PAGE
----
Across the country, home flips were down 8 percent from the previous quarter and 6 percent annually. But in the District they were up 10.7 percent from the previous quarter and up a whopping 32 percent year-over-year. Only Hawaii with its 36 percent jump had a bigger annual increase. Home flips in Maryland were up 8.5 percent from the previous quarter.
Daren Blomquist, senior vice president at ATTOM, says the uptick in foreclosure activity in both jurisdictions is leading to the increased number of home flips.
“I believe in both areas it’s remnants of the last crisis,” he said. “It’s not a new crisis. In the District, where there were all these delays, we’ve in the last year been seeing dramatic increases in foreclosure activity, which is a great pipeline for flippers. It’s a hot housing market. Prices are going up. There are neighborhoods gentrifying, which are areas that flippers look for.”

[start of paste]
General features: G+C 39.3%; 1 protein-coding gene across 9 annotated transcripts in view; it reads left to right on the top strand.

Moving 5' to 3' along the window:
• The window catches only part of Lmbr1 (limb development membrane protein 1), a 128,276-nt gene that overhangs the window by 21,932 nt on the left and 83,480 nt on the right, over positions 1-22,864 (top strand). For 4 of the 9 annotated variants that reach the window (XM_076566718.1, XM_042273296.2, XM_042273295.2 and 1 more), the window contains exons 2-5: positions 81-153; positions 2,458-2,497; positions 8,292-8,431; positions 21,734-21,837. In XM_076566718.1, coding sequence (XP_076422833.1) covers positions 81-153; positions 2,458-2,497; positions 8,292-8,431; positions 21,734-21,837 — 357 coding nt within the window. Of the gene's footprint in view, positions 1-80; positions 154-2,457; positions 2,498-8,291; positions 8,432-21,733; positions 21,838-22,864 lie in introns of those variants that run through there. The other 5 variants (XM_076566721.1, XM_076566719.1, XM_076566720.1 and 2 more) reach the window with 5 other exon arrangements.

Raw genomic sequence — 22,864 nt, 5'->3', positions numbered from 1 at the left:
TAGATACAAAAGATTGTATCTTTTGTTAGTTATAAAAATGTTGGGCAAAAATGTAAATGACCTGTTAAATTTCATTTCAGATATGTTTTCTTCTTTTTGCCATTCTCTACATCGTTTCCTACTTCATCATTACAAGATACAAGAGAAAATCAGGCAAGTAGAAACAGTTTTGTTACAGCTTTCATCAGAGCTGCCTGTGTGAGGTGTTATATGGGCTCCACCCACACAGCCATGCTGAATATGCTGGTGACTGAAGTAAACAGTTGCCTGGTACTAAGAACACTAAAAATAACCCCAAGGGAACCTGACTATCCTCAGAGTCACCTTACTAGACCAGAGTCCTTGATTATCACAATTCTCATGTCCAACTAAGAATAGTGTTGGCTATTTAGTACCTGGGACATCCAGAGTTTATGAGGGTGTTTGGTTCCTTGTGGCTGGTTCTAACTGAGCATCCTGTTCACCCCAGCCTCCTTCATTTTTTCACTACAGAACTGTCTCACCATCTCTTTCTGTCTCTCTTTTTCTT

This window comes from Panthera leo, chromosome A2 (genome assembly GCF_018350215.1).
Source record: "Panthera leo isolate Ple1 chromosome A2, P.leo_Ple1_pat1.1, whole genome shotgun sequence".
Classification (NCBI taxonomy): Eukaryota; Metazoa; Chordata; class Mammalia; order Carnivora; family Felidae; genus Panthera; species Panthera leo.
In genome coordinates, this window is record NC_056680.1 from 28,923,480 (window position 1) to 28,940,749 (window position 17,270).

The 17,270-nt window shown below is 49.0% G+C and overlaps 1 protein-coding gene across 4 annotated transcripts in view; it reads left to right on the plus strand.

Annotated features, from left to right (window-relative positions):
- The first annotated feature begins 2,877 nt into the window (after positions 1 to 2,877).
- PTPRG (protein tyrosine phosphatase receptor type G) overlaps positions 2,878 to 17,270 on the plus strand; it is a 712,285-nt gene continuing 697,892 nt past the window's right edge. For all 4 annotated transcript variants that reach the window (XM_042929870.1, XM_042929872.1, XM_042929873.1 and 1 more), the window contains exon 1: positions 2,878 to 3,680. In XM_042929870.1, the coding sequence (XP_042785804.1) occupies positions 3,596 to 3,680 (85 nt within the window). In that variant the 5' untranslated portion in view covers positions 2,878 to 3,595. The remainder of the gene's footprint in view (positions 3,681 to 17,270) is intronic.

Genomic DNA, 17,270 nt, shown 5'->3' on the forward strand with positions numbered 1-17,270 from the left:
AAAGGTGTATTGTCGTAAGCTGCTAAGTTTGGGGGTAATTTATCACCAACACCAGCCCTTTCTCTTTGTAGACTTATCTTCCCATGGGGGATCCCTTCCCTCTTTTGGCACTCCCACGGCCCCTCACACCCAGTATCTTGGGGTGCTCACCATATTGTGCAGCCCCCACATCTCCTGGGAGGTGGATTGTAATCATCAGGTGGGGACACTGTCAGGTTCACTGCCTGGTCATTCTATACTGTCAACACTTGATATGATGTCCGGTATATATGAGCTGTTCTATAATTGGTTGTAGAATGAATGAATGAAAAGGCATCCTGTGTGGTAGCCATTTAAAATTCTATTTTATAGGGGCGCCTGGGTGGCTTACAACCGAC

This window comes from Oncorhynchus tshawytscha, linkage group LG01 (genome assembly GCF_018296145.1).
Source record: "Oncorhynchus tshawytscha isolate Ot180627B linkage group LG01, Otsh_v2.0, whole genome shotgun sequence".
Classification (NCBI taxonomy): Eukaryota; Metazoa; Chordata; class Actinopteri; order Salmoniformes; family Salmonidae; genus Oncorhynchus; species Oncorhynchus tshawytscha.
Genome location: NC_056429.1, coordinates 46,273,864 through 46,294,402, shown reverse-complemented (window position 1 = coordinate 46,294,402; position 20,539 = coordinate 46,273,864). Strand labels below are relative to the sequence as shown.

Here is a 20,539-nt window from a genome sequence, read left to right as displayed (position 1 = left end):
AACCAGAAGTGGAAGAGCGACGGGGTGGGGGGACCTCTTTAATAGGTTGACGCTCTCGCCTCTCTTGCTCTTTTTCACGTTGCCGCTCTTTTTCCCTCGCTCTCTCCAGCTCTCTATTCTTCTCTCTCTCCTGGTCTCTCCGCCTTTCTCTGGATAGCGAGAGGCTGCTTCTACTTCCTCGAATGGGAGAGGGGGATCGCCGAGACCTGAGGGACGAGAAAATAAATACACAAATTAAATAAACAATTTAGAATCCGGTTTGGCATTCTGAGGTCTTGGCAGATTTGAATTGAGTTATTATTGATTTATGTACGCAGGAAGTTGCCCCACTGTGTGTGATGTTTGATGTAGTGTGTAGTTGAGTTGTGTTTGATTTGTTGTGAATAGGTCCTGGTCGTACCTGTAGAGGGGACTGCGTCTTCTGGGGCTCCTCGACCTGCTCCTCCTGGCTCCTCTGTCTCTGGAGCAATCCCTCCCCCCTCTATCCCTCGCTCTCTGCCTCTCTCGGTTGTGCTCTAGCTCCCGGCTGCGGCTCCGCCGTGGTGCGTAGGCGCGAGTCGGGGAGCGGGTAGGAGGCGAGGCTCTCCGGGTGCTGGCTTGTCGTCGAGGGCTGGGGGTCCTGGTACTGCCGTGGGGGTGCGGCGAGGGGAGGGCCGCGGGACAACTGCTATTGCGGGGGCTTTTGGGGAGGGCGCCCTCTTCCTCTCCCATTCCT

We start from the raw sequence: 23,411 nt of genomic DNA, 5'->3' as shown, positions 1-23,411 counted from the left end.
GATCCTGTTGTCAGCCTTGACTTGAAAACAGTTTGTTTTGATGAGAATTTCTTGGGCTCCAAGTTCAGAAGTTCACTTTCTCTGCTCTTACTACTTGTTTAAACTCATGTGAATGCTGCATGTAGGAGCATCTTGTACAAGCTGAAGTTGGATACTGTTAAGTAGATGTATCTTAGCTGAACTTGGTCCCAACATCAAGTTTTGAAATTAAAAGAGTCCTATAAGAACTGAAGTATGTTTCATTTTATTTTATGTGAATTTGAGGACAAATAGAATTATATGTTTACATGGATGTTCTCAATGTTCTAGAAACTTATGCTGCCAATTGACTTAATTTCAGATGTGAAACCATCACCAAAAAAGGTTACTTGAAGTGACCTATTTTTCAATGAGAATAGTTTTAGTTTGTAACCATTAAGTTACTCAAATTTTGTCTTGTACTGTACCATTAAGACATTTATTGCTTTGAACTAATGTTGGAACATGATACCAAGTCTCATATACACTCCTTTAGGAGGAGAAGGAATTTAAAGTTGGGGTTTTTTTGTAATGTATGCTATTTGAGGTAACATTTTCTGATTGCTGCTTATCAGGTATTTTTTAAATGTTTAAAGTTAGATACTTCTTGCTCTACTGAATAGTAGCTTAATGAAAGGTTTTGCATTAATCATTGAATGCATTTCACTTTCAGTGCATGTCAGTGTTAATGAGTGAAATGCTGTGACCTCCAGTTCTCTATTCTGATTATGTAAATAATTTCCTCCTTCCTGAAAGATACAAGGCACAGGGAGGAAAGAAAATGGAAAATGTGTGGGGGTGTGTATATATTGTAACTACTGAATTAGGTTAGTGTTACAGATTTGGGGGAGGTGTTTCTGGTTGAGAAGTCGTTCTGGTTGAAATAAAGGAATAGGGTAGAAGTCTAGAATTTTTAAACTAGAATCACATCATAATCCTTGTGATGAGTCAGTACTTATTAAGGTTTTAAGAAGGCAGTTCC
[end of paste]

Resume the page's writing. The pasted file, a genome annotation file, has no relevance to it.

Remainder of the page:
Most of the flipping in Maryland occurred in Prince George’s County.
“Maryland is a little bit ahead of the game in clearing out their backlog compared to the District,” Blomquist said. “It’s in the lower-priced areas of Maryland that we’re seeing a lot of flipping.”
Baltimore city and Baltimore County came in just below Prince George’s County for the highest rate of home flips, but Baltimore city was where flippers made the most money. Baltimore had an average gross flipping return on investment of 106 percent. (ATTOM looks only at the difference between what the property cost to purchase and its sale price. It doesn’t include the cost of renovation.) The average return on investment for Maryland was 79.3 percent. The District had a 58.3 percent profit margin. The national average was 47.4 percent.
“In D.C. what’s interesting, that discount up front is not as good, but because the market is so hot, they’re selling at a very nice premium,” Blomquist said.